Messenger - Vol. 4, No. 2, Page 8
Computer wizardry from 'Forrest Gump' to 'Jurassic Park'

     In his short career in movies, John Schlag, Delaware '81, has
played roles in Terminator II, Star Trek VI, Death Becomes Her,
Jurassic Park, Forrest Gump and Star Trek Generations.You have to sit
through the screen credits to know that Schlag is part of a
production. His face never appears in the movies he helps make, but
his performances are often eye-popping.
     Schlag creates computerized special effects-and supervises the
work of other computer graphic artists-for Industrial Light & Magic
(ILM), a company owned by Star Wars creator George Lucas. During his
four years at ILM, Schlag's been involved with many big-screen hits.
     "When I'm looking at pictures on my computer monitor that I know
will be shown on 50-foot movie screens all over the world, it's
exciting," says Schlag, whose voice becomes as animated as the scenes
into which he breathes life. "But, that puts pressure on me to make
things really good."
     Schlag, who graduated from Delaware with an electrical
engineering degree, worked on Forrest Gump from February through May
1994. He supervised the computerized special effects for crowd scenes
at a football stadium; a war rally in Washington, D.C.; and a Ping-
Pong tournament.
     As a computer graphics sequence supervisor for Gump, Schlag
ensured that production went smoothly for animators and technical
directors. He also was responsible for ensuring that the methods being
used worked and that the shots were completed before the final
     "We have hard and fast final deadlines, and there are no
questions about slipping," he says.
     In addition to his supervisory work, Schlag composited some Gump
shots himself: the opening shot and two others in the football
sequence, and a long shot near the end of the movie in which Gump
walks away from Jenny's grave.
     As a technical director for Jurassic Park, Schlag worked on two
shots in a stampede sequence, including the one where the T-Rex
attacks the Gallimimus, and two shots in the Rotunda sequence where
the T-Rex battles the raptors.
     "These were especially challenging because we knew we'd have a
huge audience, many of whom would be dinosaur nuts, and we had to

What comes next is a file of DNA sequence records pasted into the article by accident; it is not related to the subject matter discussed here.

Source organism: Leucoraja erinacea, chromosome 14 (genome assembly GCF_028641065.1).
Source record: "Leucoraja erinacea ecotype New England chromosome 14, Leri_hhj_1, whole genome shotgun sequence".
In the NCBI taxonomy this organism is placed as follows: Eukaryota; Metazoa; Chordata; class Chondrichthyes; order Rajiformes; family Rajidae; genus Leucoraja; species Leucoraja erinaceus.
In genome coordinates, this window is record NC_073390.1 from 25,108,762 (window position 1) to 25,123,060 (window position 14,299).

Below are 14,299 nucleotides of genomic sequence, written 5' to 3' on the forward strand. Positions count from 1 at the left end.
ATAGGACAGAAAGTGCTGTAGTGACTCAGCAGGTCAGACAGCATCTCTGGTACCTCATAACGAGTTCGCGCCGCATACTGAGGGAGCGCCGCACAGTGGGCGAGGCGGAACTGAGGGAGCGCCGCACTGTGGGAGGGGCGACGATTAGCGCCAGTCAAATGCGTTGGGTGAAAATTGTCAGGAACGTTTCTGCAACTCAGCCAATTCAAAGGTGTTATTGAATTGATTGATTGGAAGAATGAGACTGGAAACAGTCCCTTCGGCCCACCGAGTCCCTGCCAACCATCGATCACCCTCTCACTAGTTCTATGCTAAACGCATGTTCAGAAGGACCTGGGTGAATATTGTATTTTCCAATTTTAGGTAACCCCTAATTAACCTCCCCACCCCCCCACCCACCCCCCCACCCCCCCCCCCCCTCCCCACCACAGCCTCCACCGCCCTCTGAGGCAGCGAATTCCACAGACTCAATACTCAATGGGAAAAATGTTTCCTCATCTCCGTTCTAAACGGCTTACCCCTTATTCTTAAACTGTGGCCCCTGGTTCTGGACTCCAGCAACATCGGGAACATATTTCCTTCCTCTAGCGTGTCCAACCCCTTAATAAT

create completely believable, breathing, stomping and chomping
creatures," Schlag says.
     "It is definitely fun," he says of his job. "The people at ILM
are the most talented and interesting I've ever worked with. And, it
is fun for the families back East to look at the credits."
     Another aspect he likes about his job is that shows come and go
rather quickly.
     "There are new challenges coming in all the time. Shows run from
a few weeks or a month to as much as six months. I don't get stuck
doing any one thing for terribly long," says Schlag, who worked as a
computer graphics supervisor on Star Trek Generations through October.
     But, his job satisfaction carries a high price tag. There are
many drawbacks: Ten-hour workdays. Longer days when things go wrong.
Tight deadlines and intense pressure because missed deadlines cost
film studios millions of dollars. And, the knowledge that special
effects help fuel ticket sales.
     "If we do a good job, people go to see the movie. And, that's
where the money comes from," Schlag says.
     When asked about his goals, his talk turns personal.
     "My goals? I have a wife and a 2-year-old. My goal is to spend
more time at home with them," Schlag says, emphatically. He lives with
his wife, Marla Camp, and daughter, Indira, in San Rafael, Calif.,
near San Francisco.
     Schlag took off on a motorcycle for California in 1986 after
working for two and a half years at the New York Institute of
Technology Computer Graphics Lab on Long Island. He first became
interested in computer graphics as a graduate student in electrical
engineering at Carnegie Mellon University in Pittsburgh. There, he
studied computer vision, a process in which a computer is hooked to a
television camera and taught to interpret what it sees.
     Once in California, Schlag worked for 11 months as a software
programmer for a small company called Island Graphics. He left there
to join Macromind, a company now called Macromedia. There, he led the
team that created Macromind Three-D, an animation system that runs on
Macintosh computers.
     A computer buff since his days at Delaware, Schlag started as a
software programmer at ILM, the largest special-effects studio in the
country, in 1990. He was promoted to technical director, responsible
for doing everything to pull a shot together, and then promoted again
to computer graphics supervisor.
     "The great thing about ILM is that you get to do a lot of
different things if you express an interest in doing so," he says.
     ILM's creative leeway varies from production to production, from
director to director. Because effects are exorbitantly expensive, they
are planned out carefully in advance. For films that require
prodigious amounts of special effects, ILM is called into the process
early to hash out with film directors how the shots should look. As a
computer graphics supervisor, Schlag sits in on some of those
     "I feel that my engineering education at Delaware was a great
start," he says. "It definitely put me in good stead for this sort of
                                         -Marylee Sauder, Delaware '83